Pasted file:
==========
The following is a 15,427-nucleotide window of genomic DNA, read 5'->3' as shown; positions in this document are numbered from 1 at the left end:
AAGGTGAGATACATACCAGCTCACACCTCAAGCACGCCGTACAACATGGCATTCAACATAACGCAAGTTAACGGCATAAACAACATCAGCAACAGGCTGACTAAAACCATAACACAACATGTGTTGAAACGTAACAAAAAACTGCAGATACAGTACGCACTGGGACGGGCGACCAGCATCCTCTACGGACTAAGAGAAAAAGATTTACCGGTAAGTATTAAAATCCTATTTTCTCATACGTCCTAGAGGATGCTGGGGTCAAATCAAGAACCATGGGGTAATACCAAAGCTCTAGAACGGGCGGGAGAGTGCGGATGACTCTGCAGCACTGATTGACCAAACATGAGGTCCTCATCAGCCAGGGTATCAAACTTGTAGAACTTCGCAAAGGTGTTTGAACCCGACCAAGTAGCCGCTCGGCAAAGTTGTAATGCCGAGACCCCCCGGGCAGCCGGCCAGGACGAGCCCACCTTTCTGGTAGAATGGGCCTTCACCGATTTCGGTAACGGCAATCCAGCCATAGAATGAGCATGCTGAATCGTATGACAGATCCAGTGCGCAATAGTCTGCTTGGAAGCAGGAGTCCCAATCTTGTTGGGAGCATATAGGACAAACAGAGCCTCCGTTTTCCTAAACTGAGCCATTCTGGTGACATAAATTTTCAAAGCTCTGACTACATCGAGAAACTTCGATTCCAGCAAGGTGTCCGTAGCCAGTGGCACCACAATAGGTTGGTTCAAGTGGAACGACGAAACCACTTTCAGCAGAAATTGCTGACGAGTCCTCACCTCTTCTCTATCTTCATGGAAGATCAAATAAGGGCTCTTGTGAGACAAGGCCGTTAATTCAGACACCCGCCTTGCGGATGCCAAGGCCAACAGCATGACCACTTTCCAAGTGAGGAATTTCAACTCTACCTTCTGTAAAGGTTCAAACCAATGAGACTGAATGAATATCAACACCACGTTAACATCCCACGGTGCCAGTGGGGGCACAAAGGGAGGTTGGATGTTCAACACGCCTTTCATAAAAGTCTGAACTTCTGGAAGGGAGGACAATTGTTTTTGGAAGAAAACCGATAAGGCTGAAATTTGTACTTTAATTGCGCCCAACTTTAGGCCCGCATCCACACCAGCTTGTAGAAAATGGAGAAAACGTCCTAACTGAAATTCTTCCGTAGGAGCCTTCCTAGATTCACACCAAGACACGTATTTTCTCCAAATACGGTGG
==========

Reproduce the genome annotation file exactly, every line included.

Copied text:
The following is a 15,427-nucleotide window of genomic DNA, read 5'->3' as shown; positions in this document are numbered from 1 at the left end:
AAGGTGAGATACATACCAGCTCACACCTCAAGCACGCCGTACAACATGGCATTCAACATAACGCAAGTTAACGGCATAAACAACATCAGCAACAGGCTGACTAAAACCATAACACAACATGTGTTGAAACGTAACAAAAAACTGCAGATACAGTACGCACTGGGACGGGCGACCAGCATCCTCTACGGACTAAGAGAAAAAGATTTACCGGTAAGTATTAAAATCCTATTTTCTCATACGTCCTAGAGGATGCTGGGGTCAAATCAAGAACCATGGGGTAATACCAAAGCTCTAGAACGGGCGGGAGAGTGCGGATGACTCTGCAGCACTGATTGACCAAACATGAGGTCCTCATCAGCCAGGGTATCAAACTTGTAGAACTTCGCAAAGGTGTTTGAACCCGACCAAGTAGCCGCTCGGCAAAGTTGTAATGCCGAGACCCCCCGGGCAGCCGGCCAGGACGAGCCCACCTTTCTGGTAGAATGGGCCTTCACCGATTTCGGTAACGGCAATCCAGCCATAGAATGAGCATGCTGAATCGTATGACAGATCCAGTGCGCAATAGTCTGCTTGGAAGCAGGAGTCCCAATCTTGTTGGGAGCATATAGGACAAACAGAGCCTCCGTTTTCCTAAACTGAGCCATTCTGGTGACATAAATTTTCAAAGCTCTGACTACATCGAGAAACTTCGATTCCAGCAAGGTGTCCGTAGCCAGTGGCACCACAATAGGTTGGTTCAAGTGGAACGACGAAACCACTTTCAGCAGAAATTGCTGACGAGTCCTCACCTCTTCTCTATCTTCATGGAAGATCAAATAAGGGCTCTTGTGAGACAAGGCCGTTAATTCAGACACCCGCCTTGCGGATGCCAAGGCCAACAGCATGACCACTTTCCAAGTGAGGAATTTCAACTCTACCTTCTGTAAAGGTTCAAACCAATGAGACTGAATGAATATCAACACCACGTTAACATCCCACGGTGCCAGTGGGGGCACAAAGGGAGGTTGGATGTTCAACACGCCTTTCATAAAAGTCTGAACTTCTGGAAGGGAGGACAATTGTTTTTGGAAGAAAACCGATAAGGCTGAAATTTGTACTTTAATTGCGCCCAACTTTAGGCCCGCATCCACACCAGCTTGTAGAAAATGGAGAAAACGTCCTAACTGAAATTCTTCCGTAGGAGCCTTCCTAGATTCACACCAAGACACGTATTTTCTCCAAATACGGTGG